So the question becomes how do we fight the things that are supposedly these unseen enemies and how do we know if we are fighting the correct, actual, and true enemy in a productive and self-affirming way?  Furthermore, how do we keep from spreading our resources out too thin and relying on culture which wraps its tendrils around us and tells how to act (usually malevolently)?  How do we fight something we are barely aware of, that is not of this world, and that we have no power over?

 

Answer: By fighting with our understanding of ourselves and our minds, wielding the weapons of a balance between social and individual awareness.  Then, applying the resulting knowledge gained by this awareness.  Next, glean the productive/healthy interpretations of your feelings both toward yourself and towards others.  We can do all this with the seemingly momentary self-control that should always be at the forefront of our soldier-mind.  Self-control is the key to victory over the world and its controlling misperceptions.  These misperceptions and their power over us is the true enemy.  If we do not stay in control of our individual selves in this a moment-to-moment manner, then the social conventions, customs, and culture (which are the world’s tools of control) kick in and we end up not people, not soldiers, not even tools.  We become robots/zombies controlled by the world’s “mind-set”.  That is the true enemy we are at war with – the world and its “wealth” of misperceptions and its need to control us.  We have to remember, though, that, like in the Matrix, people are not going to like when we branch out and change.  They will selfishly not want to accept responsibility because they will feel as though they are being called out and losing the faulty foundation that has been built for them.  In short, they are going to feel that the rug has been pulled out from under them, that we are infringing on their fragile conception of their world/mindset.  So they are going to want someone to blame for this infringement.  That someone is the person who pointed out how fragile their worldview can be.  Of course, they will be angry and combative.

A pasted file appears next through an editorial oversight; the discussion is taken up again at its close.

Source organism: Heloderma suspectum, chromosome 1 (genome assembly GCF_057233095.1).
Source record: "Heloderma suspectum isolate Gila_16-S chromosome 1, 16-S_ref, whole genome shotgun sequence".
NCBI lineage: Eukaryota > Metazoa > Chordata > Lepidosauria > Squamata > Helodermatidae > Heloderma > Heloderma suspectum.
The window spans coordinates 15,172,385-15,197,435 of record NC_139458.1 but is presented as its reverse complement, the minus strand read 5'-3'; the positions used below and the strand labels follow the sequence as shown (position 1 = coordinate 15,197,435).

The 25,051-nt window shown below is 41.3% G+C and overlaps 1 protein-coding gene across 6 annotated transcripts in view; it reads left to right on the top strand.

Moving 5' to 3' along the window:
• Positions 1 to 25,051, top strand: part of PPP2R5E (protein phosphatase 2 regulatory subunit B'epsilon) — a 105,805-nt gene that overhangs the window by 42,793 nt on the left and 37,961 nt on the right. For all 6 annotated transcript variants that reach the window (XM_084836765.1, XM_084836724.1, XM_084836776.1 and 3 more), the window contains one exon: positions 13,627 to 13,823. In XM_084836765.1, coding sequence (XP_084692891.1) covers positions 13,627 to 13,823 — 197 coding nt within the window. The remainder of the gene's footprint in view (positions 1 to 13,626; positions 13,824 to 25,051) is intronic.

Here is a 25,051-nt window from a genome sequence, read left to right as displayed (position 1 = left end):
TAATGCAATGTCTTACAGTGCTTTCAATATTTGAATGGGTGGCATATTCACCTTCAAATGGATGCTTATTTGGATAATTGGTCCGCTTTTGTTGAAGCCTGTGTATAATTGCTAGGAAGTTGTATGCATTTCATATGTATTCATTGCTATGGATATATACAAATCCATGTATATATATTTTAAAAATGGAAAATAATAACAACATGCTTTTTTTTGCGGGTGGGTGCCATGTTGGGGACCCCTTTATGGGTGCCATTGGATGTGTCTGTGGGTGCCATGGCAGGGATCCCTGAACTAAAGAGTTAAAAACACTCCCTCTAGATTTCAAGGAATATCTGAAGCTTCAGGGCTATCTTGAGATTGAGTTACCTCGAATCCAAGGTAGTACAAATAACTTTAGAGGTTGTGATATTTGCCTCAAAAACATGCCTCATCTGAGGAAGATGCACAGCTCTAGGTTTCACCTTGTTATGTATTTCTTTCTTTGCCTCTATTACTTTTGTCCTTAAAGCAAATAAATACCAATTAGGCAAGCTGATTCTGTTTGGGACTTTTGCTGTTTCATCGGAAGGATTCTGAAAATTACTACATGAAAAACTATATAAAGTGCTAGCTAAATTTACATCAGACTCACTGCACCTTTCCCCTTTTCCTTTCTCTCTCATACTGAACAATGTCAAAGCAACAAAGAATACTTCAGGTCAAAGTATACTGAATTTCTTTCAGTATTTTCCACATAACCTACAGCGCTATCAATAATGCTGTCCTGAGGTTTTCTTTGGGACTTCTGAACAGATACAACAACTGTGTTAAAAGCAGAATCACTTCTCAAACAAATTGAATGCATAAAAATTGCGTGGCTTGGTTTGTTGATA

To counter this, we must be empowered by ourselves and our knowledge of ourselves and our own foundational worldview.  We need to trust our ability and capacity for transmitting this new groundbreaking and more accurate and productive worldview into the social forum for the essential understanding that, first, we are not the end all be all, and that all persons (individuals) see the world differently; and, second, that these differences must be voiced and separated objectively from our own so that we do not initially and instinctively overanalyze or internalize but are able to analyze and identify (or not) constructively in order to create a sense of constructive dialogue so that we can establish a better, more understanding self and by doing so a better, more understanding society.  To do this while mitigating the anger inherent in change, we must successfully utilize our self-knowledge and understand, express, and when appropriate and where appropriate transmit, if you will, this knowledge in to a better sense of community.  Then, we, hopefully, can successfully battle with the misperceptions of the world forged by a misguided society ruled by greed and wrath through the foundation of a more productive, understanding and compassionate community.  This is the true path to enlightenment of self and community (and the necessity thereof) – that the world and its unhealthy machinations of the mind is the true enemy, not ourselves and not each other.  Remember this when dealing with your neighbor for he and she are just other soldiers and sojourners, travelers battling to be their own person, just as you are…

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